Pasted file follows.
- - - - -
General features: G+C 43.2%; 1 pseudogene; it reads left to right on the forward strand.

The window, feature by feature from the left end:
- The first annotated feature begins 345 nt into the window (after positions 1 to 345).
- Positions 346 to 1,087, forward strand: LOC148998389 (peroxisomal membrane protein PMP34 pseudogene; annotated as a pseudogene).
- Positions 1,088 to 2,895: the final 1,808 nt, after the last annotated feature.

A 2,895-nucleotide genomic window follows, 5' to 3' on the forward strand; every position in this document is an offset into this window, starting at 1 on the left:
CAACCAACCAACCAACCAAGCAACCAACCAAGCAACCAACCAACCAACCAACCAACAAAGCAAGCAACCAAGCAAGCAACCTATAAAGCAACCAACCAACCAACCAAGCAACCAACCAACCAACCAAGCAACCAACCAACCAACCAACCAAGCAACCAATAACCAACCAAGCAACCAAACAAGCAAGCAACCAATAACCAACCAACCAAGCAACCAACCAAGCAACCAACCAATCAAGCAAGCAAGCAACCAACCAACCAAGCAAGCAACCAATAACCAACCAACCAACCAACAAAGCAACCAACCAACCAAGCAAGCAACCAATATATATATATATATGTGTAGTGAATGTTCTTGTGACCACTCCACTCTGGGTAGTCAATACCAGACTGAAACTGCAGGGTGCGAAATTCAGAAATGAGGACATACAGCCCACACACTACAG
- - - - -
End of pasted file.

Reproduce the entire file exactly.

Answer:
General features: G+C 43.2%; 1 pseudogene; it reads left to right on the forward strand.

The window, feature by feature from the left end:
- The first annotated feature begins 345 nt into the window (after positions 1 to 345).
- Positions 346 to 1,087, forward strand: LOC148998389 (peroxisomal membrane protein PMP34 pseudogene; annotated as a pseudogene).
- Positions 1,088 to 2,895: the final 1,808 nt, after the last annotated feature.

A 2,895-nucleotide genomic window follows, 5' to 3' on the forward strand; every position in this document is an offset into this window, starting at 1 on the left:
CAACCAACCAACCAACCAAGCAACCAACCAAGCAACCAACCAACCAACCAACCAACAAAGCAAGCAACCAAGCAAGCAACCTATAAAGCAACCAACCAACCAACCAAGCAACCAACCAACCAACCAAGCAACCAACCAACCAACCAACCAAGCAACCAATAACCAACCAAGCAACCAAACAAGCAAGCAACCAATAACCAACCAACCAAGCAACCAACCAAGCAACCAACCAATCAAGCAAGCAAGCAACCAACCAACCAAGCAAGCAACCAATAACCAACCAACCAACCAACAAAGCAACCAACCAACCAAGCAAGCAACCAATATATATATATATATGTGTAGTGAATGTTCTTGTGACCACTCCACTCTGGGTAGTCAATACCAGACTGAAACTGCAGGGTGCGAAATTCAGAAATGAGGACATACAGCCCACACACTACAG